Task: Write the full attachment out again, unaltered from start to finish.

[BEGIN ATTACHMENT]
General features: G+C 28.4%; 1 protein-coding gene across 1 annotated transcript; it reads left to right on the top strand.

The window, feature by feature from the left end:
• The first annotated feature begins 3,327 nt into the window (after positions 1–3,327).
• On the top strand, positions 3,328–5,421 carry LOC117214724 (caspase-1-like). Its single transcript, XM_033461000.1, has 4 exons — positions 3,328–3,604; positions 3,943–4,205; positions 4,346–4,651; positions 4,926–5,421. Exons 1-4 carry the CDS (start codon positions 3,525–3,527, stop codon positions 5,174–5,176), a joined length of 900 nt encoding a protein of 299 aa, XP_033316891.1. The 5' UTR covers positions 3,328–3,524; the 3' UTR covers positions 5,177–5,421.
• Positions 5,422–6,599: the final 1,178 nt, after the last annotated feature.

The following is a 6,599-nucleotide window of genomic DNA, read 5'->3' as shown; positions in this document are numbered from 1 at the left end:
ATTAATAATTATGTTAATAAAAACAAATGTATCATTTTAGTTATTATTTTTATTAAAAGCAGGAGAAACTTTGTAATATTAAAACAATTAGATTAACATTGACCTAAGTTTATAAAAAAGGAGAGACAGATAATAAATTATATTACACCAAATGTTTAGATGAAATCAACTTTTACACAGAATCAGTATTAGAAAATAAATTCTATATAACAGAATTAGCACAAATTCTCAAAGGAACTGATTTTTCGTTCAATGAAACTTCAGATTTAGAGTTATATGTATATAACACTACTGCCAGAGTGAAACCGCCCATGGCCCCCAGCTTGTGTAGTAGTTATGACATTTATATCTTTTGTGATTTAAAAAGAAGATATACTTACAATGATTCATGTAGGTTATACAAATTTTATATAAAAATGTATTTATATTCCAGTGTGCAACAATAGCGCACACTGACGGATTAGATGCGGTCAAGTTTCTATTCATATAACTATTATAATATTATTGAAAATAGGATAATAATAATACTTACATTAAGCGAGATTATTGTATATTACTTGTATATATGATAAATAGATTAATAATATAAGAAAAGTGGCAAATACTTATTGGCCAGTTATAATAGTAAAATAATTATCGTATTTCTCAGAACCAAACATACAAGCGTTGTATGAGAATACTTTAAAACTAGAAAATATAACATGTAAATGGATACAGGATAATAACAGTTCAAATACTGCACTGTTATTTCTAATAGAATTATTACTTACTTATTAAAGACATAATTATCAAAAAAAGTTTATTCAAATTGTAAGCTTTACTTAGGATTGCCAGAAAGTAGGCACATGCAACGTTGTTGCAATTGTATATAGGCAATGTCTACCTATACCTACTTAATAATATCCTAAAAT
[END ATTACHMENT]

General features: G+C 28.4%; 1 protein-coding gene across 1 annotated transcript; it reads left to right on the top strand.

The window, feature by feature from the left end:
• The first annotated feature begins 3,327 nt into the window (after positions 1–3,327).
• On the top strand, positions 3,328–5,421 carry LOC117214724 (caspase-1-like). Its single transcript, XM_033461000.1, has 4 exons — positions 3,328–3,604; positions 3,943–4,205; positions 4,346–4,651; positions 4,926–5,421. Exons 1-4 carry the CDS (start codon positions 3,525–3,527, stop codon positions 5,174–5,176), a joined length of 900 nt encoding a protein of 299 aa, XP_033316891.1. The 5' UTR covers positions 3,328–3,524; the 3' UTR covers positions 5,177–5,421.
• Positions 5,422–6,599: the final 1,178 nt, after the last annotated feature.

The following is a 6,599-nucleotide window of genomic DNA, read 5'->3' as shown; positions in this document are numbered from 1 at the left end:
ATTAATAATTATGTTAATAAAAACAAATGTATCATTTTAGTTATTATTTTTATTAAAAGCAGGAGAAACTTTGTAATATTAAAACAATTAGATTAACATTGACCTAAGTTTATAAAAAAGGAGAGACAGATAATAAATTATATTACACCAAATGTTTAGATGAAATCAACTTTTACACAGAATCAGTATTAGAAAATAAATTCTATATAACAGAATTAGCACAAATTCTCAAAGGAACTGATTTTTCGTTCAATGAAACTTCAGATTTAGAGTTATATGTATATAACACTACTGCCAGAGTGAAACCGCCCATGGCCCCCAGCTTGTGTAGTAGTTATGACATTTATATCTTTTGTGATTTAAAAAGAAGATATACTTACAATGATTCATGTAGGTTATACAAATTTTATATAAAAATGTATTTATATTCCAGTGTGCAACAATAGCGCACACTGACGGATTAGATGCGGTCAAGTTTCTATTCATATAACTATTATAATATTATTGAAAATAGGATAATAATAATACTTACATTAAGCGAGATTATTGTATATTACTTGTATATATGATAAATAGATTAATAATATAAGAAAAGTGGCAAATACTTATTGGCCAGTTATAATAGTAAAATAATTATCGTATTTCTCAGAACCAAACATACAAGCGTTGTATGAGAATACTTTAAAACTAGAAAATATAACATGTAAATGGATACAGGATAATAACAGTTCAAATACTGCACTGTTATTTCTAATAGAATTATTACTTACTTATTAAAGACATAATTATCAAAAAAAGTTTATTCAAATTGTAAGCTTTACTTAGGATTGCCAGAAAGTAGGCACATGCAACGTTGTTGCAATTGTATATAGGCAATGTCTACCTATACCTACTTAATAATATCCTAAAAT